|Church Administration Building|
|Affiliation||The Church of Jesus Christ of Latter-day Saints|
|Location||Salt Lake City, Utah|
|Architect(s)||Joseph Don Carlos Young|
|Direction of façade||North|
|Length||140 feet (43 m)|
|Width||75 feet (23 m)|
|Height (max)||5 stories|
|Materials||(Exterior) Quartz monzonite|
(Interior) Marble, travertine, and onyx
The Church Administration Building (CAB) is an administrative office building in Salt Lake City, Utah, United States serving as the headquarters of The Church of Jesus Christ of Latter-day Saints (LDS Church), the fourth-largest Christian denomination in the United States. Completed in 1917, the building is adjacent to Temple Square, between the Joseph Smith Memorial Building and the Lion House, on South Temple Drive. It differs from the Church Office Building in that it is much smaller and furnishes offices for the First Presidency and the Quorum of the Twelve Apostles. It also houses offices for other general authorities and their personal staff.
Only church officials and their guests are permitted to enter. The CAB has been used for meetings between church leaders and political and community leaders.
Initially, the Church Administration Building housed all administrative offices of the LDS Church, but as membership grew and leadership and staff expanded, the workers were scattered in office buildings throughout downtown Salt Lake City—some as far away as the Granite Mountain Vaults in Little Cottonwood Canyon and at Brigham Young University, 40 miles (64 km) to the south in Provo. With construction of the Church Office Building to the north, the Church Administration Building was freed up for offices exclusively for general authorities, and it continues to serve as the church's headquarters.
The Church Administration Building furnishes offices for the president of the LDS Church, as well as for his counselors in the First Presidency, the Quorum of the Twelve Apostles, and other general authorities, along with their staff. The building is overseen by the Church Security Department; only certain employees, church officers and their guests are permitted to enter.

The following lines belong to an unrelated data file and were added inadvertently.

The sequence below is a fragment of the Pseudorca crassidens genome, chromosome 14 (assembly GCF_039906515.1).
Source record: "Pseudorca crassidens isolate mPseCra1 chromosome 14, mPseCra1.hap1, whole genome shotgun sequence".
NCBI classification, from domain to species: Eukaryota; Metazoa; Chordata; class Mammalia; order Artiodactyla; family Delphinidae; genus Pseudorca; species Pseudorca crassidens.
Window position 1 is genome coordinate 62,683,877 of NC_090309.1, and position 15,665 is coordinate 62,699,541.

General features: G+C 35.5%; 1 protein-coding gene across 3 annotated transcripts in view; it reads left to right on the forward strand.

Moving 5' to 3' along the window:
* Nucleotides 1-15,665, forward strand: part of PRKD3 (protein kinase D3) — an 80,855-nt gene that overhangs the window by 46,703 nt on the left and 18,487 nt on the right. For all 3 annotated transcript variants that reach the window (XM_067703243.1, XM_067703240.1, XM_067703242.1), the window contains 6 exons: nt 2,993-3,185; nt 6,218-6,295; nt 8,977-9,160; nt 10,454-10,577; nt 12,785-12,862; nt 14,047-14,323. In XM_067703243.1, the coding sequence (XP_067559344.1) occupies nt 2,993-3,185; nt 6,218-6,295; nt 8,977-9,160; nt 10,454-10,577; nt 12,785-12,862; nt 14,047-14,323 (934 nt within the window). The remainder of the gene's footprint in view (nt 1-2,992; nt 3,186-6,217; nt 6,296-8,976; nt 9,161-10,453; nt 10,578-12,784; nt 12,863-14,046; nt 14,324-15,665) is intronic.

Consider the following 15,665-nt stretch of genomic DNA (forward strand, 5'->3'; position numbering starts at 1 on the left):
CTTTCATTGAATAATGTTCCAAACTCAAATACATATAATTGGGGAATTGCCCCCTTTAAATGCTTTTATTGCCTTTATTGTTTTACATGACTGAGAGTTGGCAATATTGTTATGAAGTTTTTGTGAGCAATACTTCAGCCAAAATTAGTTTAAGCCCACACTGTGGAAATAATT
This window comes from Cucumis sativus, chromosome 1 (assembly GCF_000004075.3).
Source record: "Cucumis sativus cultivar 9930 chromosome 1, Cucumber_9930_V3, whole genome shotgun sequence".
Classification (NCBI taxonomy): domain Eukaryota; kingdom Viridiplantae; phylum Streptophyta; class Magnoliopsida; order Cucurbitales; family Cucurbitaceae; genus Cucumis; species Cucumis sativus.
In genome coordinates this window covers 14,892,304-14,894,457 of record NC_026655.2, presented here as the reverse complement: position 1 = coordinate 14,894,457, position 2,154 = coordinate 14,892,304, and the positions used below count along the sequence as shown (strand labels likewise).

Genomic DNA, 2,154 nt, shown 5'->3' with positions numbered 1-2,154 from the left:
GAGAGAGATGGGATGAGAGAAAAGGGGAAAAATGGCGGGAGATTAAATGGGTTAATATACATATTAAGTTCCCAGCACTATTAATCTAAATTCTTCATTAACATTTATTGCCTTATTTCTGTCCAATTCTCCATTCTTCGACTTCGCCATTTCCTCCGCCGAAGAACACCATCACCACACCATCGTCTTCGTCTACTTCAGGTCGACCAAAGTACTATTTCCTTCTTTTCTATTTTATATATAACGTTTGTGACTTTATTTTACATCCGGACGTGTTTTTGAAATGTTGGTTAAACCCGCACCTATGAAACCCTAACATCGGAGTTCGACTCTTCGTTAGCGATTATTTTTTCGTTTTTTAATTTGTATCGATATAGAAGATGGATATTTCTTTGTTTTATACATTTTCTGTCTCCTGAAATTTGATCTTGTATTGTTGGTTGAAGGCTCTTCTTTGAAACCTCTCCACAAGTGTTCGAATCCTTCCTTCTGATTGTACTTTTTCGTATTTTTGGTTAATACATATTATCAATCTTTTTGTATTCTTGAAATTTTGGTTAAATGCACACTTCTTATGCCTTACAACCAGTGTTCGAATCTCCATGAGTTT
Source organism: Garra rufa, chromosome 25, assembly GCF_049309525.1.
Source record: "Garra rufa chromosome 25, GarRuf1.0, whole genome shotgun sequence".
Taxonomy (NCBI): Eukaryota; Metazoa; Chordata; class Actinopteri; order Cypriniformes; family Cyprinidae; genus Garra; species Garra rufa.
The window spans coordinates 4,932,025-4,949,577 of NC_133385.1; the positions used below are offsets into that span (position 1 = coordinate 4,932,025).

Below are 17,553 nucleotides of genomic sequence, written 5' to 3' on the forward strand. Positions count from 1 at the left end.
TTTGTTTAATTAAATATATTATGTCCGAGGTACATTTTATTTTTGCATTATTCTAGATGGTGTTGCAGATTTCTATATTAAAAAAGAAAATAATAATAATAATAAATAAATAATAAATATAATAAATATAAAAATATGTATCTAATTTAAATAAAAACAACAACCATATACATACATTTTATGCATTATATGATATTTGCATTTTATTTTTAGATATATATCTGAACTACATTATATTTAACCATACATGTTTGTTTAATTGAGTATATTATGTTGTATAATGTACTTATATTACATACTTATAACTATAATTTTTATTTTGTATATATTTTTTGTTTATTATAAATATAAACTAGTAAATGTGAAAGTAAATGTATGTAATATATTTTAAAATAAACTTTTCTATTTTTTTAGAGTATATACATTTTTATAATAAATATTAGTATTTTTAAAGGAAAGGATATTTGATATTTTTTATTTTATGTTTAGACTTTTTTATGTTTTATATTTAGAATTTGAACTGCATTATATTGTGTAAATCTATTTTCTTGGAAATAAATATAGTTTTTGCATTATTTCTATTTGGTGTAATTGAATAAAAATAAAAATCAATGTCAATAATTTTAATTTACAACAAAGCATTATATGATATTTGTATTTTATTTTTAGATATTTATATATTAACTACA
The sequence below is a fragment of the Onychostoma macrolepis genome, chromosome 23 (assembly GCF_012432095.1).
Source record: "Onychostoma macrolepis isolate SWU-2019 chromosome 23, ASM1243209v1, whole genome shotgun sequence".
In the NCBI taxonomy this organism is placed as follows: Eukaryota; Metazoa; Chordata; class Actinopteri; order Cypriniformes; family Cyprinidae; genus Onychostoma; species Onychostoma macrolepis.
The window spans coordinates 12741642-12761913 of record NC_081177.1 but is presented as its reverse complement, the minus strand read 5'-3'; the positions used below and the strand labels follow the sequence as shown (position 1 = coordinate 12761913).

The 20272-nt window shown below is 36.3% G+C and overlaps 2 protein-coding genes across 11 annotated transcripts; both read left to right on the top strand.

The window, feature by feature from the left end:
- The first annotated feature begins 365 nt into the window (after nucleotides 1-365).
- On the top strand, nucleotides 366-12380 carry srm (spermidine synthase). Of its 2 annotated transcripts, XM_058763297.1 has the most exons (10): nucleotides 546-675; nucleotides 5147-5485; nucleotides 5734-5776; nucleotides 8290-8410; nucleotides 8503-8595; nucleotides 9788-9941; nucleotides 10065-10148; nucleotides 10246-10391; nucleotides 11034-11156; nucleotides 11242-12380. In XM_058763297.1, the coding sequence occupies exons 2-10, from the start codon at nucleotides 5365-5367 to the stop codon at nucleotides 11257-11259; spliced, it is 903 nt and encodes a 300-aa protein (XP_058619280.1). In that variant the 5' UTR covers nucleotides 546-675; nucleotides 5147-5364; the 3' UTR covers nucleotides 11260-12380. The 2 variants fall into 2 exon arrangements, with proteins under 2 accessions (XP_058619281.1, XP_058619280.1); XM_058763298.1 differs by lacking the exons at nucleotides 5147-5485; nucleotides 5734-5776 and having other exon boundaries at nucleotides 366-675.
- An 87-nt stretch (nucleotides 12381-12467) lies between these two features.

A variety of events have been held at the CAB, as well as receiving distinguished visitors. As part of the festivities for the 2002 Winter Olympics in Salt Lake City, the Olympic torch was passed through the hands of members of the First Presidency and the Quorum of the Twelve Apostles on the steps of the CAB. It is also a tradition that funeral processions of past LDS Church presidents pass in front of the Church Administration Building. The building has hosted visitors including Michelle Obama and George W. Bush.
Constructed between 1914 and 1917, the building is built of quartz monzonite from the same quarry in Little Cottonwood Canyon as the stone used for the Utah State Capitol and the nearby Salt Lake Temple. The Mt. Nebo Marble Company supplied marble and travertine for the interior of the CAB. According to the Utah Geological Survey, "the company quarried Birdseye marble in the Thistle area of Utah County, and travertine and onyx at Pelican Point near Utah Lake in Utah County and in the Cedar Mountains of Tooele County."
Twenty-four ionic columns form a colonnade around the structure, each weighing eight tons. The building's exterior is constructed from 4,517 granite blocks.